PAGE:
The enigmatic, imaginative alternative rock duo The Lost Poets illuminates the shadowy world known as Insubordia.

Hello David and Petter!  I’m totally taken by your recent debut album, Insubordia II, which saw the light of day on February 26th.  It continues with the dark, enigmatic, and potent vibe of your previous EP, Insubordia.  How are you both doing at the moment and what has the momentum been like for the release of Insubordia II?

Petter:  Thank you so much! The response for Insubordia 1 & 2 has been incredible and we’re so grateful. I think for us personally, the positive comments and feedback from people who like what we’re doing are the most important. That we also got great reviews as well doesn’t hurt, of course, but it’s not essential. When we released Insubordia 1 we had no idea how it would be received. Interest in Sweden was close to none and we couldn’t understand that because we thought it was a decent album.

We put so much heart into it, and when nobody seemed to care, we were actually on the verge of giving up. Then when the great reviews from overseas, the US in particular, started pouring in, we were stoked and it definitely felt we were on the right track again. We almost couldn’t believe it.  It was like night and day compared to Sweden. It has been exactly the same story this time around. Insubordia 2 hasn’t received any press in Sweden, but it’s been widely and greatly received in the US and around Europe.

Before we go into your new album, your background, and recent happenings, can you please list who is in the band and what instruments you play?

Petter:  Me and David are the only ones in the band and we play all the instruments ourselves. My main instruments are drums and bass and David’s are vocals and guitars. On top of that we both play all the different instruments that you hear on the recordings. On stage we sometimes hire musicians, but we try to stay true to the two-man band constellation if we can. It really depends on the venue.

Your music conjures up the best aspects of 1990s alternative rock – the foreboding menace and powerful dynamics of bands like Alice In Chains, Stone Temple Pilots, and Soundgarden, as well as a heavy element of swamp rock and blues rock, and at brief times even the classical symphonic genre (for example, the dirge-like sawed strings at the end of “Danny Electro”).  Would you agree that these bands and/or styles have influenced your own sound to some extent?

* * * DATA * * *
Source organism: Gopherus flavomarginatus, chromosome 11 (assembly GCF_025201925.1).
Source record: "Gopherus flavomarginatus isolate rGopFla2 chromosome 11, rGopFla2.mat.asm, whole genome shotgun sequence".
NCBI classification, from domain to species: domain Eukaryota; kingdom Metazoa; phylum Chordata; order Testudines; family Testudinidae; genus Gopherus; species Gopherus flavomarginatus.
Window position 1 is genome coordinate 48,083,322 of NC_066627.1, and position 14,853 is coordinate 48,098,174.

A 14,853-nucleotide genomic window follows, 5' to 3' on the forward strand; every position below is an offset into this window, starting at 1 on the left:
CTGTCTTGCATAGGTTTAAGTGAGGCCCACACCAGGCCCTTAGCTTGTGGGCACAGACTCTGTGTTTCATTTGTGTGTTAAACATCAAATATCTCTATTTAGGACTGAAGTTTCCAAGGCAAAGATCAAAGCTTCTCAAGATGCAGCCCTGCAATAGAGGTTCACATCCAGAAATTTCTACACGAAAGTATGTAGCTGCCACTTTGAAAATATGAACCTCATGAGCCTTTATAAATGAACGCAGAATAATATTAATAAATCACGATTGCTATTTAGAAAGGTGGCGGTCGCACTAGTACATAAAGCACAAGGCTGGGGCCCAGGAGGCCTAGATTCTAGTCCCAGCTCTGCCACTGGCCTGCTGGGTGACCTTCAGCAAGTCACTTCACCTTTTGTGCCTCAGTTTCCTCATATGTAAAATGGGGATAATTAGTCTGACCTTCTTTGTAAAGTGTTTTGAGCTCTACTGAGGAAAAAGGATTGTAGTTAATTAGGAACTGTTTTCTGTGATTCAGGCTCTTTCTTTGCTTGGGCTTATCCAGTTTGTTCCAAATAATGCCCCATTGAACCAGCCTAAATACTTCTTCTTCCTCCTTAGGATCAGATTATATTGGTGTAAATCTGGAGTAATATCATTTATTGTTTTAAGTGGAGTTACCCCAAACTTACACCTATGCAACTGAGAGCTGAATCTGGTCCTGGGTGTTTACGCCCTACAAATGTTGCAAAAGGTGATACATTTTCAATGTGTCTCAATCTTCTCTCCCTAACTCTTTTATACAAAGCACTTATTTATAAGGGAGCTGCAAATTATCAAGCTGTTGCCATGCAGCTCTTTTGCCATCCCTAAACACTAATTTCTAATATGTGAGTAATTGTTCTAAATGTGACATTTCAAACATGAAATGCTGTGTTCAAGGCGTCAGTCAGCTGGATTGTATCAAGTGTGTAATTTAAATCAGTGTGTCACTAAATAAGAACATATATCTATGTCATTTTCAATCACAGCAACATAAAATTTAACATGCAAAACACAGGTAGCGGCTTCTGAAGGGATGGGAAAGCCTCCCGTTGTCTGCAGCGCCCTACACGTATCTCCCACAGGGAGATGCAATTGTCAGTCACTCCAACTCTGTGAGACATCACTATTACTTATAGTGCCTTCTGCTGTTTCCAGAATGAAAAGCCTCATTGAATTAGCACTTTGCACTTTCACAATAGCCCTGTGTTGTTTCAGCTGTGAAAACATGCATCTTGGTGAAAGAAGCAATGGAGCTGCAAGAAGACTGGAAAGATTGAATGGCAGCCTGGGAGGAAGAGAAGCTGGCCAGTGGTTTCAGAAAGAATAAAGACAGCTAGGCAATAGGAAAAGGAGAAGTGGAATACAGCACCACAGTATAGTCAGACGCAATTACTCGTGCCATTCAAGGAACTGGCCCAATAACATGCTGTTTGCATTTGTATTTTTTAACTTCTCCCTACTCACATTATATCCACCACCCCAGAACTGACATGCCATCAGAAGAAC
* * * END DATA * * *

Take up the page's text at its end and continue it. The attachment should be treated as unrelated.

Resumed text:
David:  Definitely. Petter and I actually have quite different tastes in music and I think that pushes our sound in pretty unconventional directions. I actually don’t listen to a lot of music at all since, when I hear something, I need to go and write new stuff. I’m over-creative in that sense and that’s a good thing and a bad thing. On one hand I produce a lot of material, but on the other hand I’ve got so much stuff to get back to when I go through ideas that it sometimes gets overwhelming. Also, it’s a shame I can’t enjoy music like a normal person.

Anyway, to get back to your question… I used to listen to 90s rock, but also a lot from the 60s and 70s. I guess that’s what’s lingering in the back of my mind and that’s probably why the songs often tend to lean in that direction. I do listen to a lot of classical music in my spare time as it’s so far off what we do that it doesn’t interfere with my creativity.

Petter:  Yeah, I listen to a lot of different bands and styles, and that’s where my input comes from when David writes the material. I tend to steer David into more conventional songwriting when he wanders off too far sometimes. When we write stuff together we’re a really good team and, without each other, there would be no Lost Poets.